Strobing:: David Hobby Would Punch Me in My Face
My Dad turned 60 years old last week. I went to my parents' house and brought with my my gear and my speedlights, light stands, modifiers... I am not a portrait shooter by any means but I bought all this stuff years ago after reading the Strobist® website.
My Dad is not one to have his photo taken. In fact none of the older generation in my family or my wife like having their photo taken. That is probably a reason why I am not into portraiture that much.
Anyways, I wanted to make a portrait of my Dad on his 60th Birthday in front of a plain black background.
I get everything set up and go to hook up my Cybersyncs annnnnnnd.. I brought the wrong sync cord to plug them into my speedlite. I looked at my feet hoping they would give me an answer. When I looked up I could see the ghost of David Hobby*. He shook his head at me and walked away.
*David Hobby is the creator of the Strobist® photography blog and I know he is currently alive and wouldn't have a ghost. Plus I am an atheist and don't believe in ghosts.
I was defeated for a minute or so as I stood with my hands on my hips. I surveyed the situation and got it back together.. Old floor lamp.. check. Construction light.. check. Cardboard box lid gobo.. check check.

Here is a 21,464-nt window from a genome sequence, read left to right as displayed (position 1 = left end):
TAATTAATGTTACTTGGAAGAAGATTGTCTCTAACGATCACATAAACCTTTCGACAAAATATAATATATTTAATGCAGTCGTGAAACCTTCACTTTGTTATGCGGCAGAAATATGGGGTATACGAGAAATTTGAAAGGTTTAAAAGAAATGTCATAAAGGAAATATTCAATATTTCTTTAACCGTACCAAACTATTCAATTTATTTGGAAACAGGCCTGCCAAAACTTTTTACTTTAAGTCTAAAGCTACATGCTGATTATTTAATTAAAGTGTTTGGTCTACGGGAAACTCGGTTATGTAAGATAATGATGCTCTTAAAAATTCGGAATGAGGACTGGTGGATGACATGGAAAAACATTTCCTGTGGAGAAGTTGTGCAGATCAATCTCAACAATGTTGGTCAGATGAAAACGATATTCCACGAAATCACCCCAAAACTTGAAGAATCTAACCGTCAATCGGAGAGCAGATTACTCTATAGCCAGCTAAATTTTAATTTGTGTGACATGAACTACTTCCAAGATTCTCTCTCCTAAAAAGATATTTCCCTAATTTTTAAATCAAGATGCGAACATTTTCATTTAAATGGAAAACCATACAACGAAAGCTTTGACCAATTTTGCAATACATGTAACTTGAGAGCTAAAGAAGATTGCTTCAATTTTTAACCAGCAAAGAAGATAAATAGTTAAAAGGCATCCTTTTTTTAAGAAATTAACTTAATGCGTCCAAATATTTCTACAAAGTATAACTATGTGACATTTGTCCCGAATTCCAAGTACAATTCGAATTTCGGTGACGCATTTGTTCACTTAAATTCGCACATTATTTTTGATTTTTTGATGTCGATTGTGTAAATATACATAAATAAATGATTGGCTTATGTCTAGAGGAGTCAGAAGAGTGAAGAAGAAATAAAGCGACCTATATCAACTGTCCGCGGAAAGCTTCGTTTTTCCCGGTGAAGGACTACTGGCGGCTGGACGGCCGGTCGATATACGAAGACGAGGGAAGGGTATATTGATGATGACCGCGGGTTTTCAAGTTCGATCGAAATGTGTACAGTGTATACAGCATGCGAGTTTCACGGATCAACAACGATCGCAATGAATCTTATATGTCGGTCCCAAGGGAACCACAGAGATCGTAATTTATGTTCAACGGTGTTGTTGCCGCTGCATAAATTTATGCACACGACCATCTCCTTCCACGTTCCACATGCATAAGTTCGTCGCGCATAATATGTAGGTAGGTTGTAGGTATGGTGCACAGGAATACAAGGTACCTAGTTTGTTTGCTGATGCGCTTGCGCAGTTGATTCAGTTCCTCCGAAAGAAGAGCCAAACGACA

If I was to give anyone portrait advice it would be "Give your subject a few drinks before."
With my sister assisting me by moving the light I started taking some shots. After a few tests I got what I wanted. A dramatically lit photo. A little hint of light spilling onto his left eye.
At the time I was really wishing I had a rim light to separate him from the background. But then I remembered I am not one for photography rules. I think those with their Masters Degree in Photography can worry about the rules of photography.
I am glad I did not throw in the towel and pressed on with an impromptu portrait session.. I had everyone at the party come downstairs and take a turn in the hot seat. I finally have some photos of people who always turn away at the sight of a camera.
So here he is, my Dad at 60.. which he tells me is the new 40.